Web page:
April 29, 2013

Colleges sue students over unpaid loans

About 5 percent of University students defaulted on Perkins loans in 2010-11.

As student debt rises, some schools nationwide are withholding degrees from graduates who default on federal loans.

The University of Pennsylvania and Yale University have both sued former students for unpaid Perkins loans, which provide low-interest loans to help “needy students” pay for postsecondary education, according to the U.S. Department of Education.

Federal Perkins loans are administered to students by their college. The University of Minnesota offers Perkins loans but declined to say if it had ever sued former students over loan debt.

But the University can withhold students’ transcripts if they have unpaid student loans, and the school will use collection agencies to collect student debt, Kris Wright, director of the Office of Student Finance, said in an email.

Of the 735 University of Minnesota students who entered repayment for Perkins loans in 2010-11, about 5 percent defaulted, according to the U.S. Department of Education.

The University of Pennsylvania filed at least 12 lawsuits in 2012 against students who defaulted on their Perkins loans, according to a Bloomberg article.

The university declined to comment.

Students must begin to repay Perkins loans nine months after they leave the University or when their enrollment status is less than half time.

Students are also still liable for unpaid student loans if they declare bankruptcy, Wright said.

Computer engineering junior Cassie Flug said her private high school wouldn’t send students’ transcripts to colleges if they hadn’t paid their tuition, and she understands why the University would do the same.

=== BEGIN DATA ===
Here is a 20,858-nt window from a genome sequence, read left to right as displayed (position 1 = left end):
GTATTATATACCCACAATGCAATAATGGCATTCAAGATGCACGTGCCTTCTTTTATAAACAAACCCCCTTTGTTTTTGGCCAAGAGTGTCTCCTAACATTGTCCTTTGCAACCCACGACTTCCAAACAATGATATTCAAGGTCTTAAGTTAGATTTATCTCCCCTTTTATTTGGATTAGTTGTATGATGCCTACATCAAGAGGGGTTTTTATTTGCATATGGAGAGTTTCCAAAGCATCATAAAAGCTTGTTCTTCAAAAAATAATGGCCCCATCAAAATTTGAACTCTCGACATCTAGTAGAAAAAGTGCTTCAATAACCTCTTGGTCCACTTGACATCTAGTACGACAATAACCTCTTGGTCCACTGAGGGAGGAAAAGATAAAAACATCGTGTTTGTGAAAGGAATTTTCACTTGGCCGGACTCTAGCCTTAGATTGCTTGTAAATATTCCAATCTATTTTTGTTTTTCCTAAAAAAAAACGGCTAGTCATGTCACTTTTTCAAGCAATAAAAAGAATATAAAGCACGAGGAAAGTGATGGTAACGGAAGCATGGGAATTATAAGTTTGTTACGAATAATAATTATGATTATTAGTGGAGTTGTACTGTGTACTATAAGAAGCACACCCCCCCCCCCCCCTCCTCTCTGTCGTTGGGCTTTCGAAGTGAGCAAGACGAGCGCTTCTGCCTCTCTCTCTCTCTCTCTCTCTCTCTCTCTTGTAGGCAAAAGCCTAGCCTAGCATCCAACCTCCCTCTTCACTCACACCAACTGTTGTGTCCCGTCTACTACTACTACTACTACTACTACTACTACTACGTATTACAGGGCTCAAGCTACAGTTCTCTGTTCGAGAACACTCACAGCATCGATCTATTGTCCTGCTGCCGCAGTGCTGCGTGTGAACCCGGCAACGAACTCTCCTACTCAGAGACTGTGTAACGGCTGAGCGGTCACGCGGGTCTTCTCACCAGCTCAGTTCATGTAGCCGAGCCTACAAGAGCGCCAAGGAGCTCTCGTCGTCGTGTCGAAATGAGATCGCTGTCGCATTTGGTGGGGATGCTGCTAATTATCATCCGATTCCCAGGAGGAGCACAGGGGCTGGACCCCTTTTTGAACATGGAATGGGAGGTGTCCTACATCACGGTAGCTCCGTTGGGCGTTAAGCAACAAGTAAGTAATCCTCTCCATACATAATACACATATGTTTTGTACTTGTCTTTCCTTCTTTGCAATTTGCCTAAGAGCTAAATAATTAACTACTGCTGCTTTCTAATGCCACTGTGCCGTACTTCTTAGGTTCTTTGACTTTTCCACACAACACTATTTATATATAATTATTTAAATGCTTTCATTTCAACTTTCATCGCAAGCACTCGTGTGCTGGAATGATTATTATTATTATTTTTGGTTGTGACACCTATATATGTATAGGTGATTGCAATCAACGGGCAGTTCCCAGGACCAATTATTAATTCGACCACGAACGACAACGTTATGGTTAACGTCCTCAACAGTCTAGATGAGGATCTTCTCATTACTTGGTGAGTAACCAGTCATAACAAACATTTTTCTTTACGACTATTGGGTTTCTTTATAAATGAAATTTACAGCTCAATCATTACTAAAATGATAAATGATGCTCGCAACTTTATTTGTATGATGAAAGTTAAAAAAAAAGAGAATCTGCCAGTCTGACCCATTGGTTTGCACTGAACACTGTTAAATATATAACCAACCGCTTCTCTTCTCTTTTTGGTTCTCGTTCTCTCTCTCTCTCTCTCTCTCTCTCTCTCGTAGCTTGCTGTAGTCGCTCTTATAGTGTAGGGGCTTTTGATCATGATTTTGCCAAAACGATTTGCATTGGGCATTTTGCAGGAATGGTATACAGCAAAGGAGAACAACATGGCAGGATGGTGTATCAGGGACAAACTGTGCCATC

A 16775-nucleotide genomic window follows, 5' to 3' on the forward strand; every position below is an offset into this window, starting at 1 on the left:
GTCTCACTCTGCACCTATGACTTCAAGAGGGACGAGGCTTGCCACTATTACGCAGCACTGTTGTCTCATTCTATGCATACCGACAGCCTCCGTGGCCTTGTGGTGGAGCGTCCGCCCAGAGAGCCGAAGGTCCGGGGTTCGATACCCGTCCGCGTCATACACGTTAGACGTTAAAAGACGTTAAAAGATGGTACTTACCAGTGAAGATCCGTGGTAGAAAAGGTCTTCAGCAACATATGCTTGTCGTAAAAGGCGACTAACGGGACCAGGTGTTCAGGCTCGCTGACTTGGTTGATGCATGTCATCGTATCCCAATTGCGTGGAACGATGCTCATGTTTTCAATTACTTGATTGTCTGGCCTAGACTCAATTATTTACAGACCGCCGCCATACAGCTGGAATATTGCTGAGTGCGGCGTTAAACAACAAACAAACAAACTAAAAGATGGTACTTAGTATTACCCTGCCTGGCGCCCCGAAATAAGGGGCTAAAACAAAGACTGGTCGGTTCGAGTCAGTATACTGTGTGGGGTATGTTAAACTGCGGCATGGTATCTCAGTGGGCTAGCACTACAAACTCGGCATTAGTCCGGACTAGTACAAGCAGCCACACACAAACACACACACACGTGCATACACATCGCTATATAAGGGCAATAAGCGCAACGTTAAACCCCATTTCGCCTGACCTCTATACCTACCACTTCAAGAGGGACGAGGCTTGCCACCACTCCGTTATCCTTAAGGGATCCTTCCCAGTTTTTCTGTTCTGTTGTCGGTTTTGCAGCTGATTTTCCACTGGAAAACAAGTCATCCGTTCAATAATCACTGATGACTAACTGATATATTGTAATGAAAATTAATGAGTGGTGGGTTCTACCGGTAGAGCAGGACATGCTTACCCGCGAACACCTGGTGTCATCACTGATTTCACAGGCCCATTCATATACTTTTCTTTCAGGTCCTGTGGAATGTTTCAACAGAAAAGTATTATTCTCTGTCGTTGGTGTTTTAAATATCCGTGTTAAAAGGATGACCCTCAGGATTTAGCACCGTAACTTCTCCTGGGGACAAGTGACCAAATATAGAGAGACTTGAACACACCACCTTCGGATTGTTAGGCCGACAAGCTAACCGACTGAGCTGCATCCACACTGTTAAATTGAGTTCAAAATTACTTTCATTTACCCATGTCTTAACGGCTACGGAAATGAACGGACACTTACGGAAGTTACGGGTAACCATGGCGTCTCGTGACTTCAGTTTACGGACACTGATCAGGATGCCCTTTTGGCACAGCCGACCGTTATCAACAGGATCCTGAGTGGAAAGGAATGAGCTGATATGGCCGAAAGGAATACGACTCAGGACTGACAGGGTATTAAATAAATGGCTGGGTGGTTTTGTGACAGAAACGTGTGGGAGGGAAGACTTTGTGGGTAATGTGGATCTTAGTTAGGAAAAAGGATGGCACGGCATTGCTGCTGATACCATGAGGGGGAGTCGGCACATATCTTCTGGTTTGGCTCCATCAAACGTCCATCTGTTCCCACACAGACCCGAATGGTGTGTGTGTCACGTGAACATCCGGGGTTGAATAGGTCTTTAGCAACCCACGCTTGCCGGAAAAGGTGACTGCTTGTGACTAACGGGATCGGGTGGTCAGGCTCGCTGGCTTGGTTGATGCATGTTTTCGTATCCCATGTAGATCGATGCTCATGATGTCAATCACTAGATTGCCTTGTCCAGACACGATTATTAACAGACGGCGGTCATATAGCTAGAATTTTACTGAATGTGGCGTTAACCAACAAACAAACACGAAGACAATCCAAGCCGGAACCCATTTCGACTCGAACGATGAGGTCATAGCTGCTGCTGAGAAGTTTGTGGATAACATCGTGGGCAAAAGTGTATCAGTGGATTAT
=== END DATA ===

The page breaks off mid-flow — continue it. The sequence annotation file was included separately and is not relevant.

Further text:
“If you don’t pay for the education, why should you get the benefit of it?” Flug said.

While computer engineering sophomore Isaac Gaskin said he understands why universities would withhold transcripts or degrees, he said he doesn’t think it’s practical.

“You need that degree in order to possibly get a career or a job that will pay off the loans,” he said, adding that it puts a “huge hindrance” on students.

Biology senior Nicollette Peters said she didn’t know universities could withhold transcripts and degrees but doesn’t agree with the idea.

“To withhold your actual degree … that’s not right,” Peters said.

The above statements do not represent those of Weston Legal or Michael Weston and they have not been reviewed for accuracy. The statements have been published by a third party and are being linked to by our website only because they contain information relating to debt. Nothing in this article should be construed as legal advice given by Weston Legal or Michael Weston. To view the source of the article, please following the link to the website that published the article. Articles written by Michael W. Weston can be viewed here: To report any problem with this article please email



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